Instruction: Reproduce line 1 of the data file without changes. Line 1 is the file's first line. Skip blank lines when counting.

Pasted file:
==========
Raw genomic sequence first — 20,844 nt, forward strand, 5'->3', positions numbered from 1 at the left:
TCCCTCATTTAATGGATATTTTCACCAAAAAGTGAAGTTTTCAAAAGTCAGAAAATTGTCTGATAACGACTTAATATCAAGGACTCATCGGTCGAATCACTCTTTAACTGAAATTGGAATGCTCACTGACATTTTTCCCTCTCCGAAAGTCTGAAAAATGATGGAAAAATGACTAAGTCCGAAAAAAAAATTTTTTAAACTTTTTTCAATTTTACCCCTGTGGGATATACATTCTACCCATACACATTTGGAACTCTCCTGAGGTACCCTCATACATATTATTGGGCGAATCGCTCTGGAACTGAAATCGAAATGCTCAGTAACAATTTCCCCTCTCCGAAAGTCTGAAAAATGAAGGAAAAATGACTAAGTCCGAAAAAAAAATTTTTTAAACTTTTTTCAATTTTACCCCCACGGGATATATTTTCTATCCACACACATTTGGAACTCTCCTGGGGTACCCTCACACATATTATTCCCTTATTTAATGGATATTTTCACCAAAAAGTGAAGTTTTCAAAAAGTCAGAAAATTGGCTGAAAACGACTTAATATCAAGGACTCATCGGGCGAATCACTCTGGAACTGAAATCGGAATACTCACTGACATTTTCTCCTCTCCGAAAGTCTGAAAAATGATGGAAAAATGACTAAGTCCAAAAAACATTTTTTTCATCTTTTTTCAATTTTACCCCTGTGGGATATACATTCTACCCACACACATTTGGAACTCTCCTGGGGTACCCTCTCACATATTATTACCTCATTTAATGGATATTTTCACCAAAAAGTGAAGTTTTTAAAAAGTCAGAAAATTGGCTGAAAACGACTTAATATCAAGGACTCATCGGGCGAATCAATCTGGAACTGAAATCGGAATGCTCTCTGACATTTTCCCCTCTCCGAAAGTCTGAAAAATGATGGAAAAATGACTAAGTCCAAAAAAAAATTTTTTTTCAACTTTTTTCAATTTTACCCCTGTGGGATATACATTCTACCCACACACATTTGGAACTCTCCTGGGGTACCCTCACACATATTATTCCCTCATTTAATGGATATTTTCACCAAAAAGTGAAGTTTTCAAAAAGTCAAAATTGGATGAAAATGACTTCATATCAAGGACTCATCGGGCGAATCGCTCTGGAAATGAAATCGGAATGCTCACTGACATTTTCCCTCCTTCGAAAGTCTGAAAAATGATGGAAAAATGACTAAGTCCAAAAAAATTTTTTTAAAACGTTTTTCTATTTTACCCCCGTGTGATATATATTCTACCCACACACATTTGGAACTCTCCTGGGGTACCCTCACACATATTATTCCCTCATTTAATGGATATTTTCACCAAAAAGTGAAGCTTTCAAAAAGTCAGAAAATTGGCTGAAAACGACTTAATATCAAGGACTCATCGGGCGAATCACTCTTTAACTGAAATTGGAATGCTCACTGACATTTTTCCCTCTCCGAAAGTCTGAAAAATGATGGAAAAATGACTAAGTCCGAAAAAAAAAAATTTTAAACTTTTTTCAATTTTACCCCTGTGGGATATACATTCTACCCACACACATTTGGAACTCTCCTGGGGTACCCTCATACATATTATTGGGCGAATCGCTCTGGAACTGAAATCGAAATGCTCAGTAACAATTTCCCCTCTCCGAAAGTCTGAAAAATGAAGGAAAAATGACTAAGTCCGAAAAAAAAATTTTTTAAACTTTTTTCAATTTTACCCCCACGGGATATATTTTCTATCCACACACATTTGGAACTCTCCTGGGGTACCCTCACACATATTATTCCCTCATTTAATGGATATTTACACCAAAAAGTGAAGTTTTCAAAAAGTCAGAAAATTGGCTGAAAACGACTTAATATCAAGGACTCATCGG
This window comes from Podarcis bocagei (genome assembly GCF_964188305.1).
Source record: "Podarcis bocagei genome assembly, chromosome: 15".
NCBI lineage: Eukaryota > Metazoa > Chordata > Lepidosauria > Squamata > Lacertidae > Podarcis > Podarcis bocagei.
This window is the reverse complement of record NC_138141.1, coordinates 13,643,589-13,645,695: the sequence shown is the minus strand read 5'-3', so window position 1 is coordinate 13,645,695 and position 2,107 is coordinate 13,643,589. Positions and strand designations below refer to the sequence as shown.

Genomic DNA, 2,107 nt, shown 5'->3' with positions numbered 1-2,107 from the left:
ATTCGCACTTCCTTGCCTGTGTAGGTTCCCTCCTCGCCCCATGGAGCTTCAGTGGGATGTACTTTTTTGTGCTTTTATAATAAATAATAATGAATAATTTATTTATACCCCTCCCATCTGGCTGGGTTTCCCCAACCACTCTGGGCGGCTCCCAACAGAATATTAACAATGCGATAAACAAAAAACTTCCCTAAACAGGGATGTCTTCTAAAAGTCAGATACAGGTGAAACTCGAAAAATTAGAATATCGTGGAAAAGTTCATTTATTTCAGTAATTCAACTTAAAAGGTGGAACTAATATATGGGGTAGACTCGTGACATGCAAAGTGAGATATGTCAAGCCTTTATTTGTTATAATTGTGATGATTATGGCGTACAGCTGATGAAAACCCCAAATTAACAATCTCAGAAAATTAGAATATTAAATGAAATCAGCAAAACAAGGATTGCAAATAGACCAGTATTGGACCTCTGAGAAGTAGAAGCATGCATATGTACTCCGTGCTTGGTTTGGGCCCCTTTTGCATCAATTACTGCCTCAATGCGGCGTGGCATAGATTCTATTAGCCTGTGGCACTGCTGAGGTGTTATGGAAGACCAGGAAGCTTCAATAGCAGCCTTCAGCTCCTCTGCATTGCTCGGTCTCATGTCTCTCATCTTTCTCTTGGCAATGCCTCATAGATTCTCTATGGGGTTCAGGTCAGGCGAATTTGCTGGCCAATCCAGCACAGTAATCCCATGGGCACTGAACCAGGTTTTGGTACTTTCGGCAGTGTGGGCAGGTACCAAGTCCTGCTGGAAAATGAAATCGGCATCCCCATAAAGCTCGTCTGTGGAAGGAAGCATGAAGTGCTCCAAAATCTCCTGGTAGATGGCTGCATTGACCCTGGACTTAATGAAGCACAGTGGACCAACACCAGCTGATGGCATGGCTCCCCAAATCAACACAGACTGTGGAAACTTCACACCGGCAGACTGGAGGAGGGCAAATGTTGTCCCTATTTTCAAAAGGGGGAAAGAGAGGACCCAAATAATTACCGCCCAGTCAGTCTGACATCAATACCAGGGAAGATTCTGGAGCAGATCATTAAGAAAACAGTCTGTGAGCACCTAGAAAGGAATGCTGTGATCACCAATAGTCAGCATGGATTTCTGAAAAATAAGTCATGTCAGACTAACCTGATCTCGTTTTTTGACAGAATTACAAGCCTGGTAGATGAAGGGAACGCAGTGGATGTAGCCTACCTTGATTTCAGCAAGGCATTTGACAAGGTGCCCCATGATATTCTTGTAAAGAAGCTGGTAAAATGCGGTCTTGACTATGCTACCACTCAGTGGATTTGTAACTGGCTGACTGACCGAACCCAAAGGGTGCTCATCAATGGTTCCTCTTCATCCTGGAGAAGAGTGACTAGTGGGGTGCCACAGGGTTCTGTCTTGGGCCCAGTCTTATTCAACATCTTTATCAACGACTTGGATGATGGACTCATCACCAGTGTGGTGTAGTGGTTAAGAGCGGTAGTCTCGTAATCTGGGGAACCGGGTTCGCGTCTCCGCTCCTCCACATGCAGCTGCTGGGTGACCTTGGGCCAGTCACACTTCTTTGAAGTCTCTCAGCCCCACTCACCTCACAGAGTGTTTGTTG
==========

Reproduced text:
Raw genomic sequence first — 20,844 nt, forward strand, 5'->3', positions numbered from 1 at the left: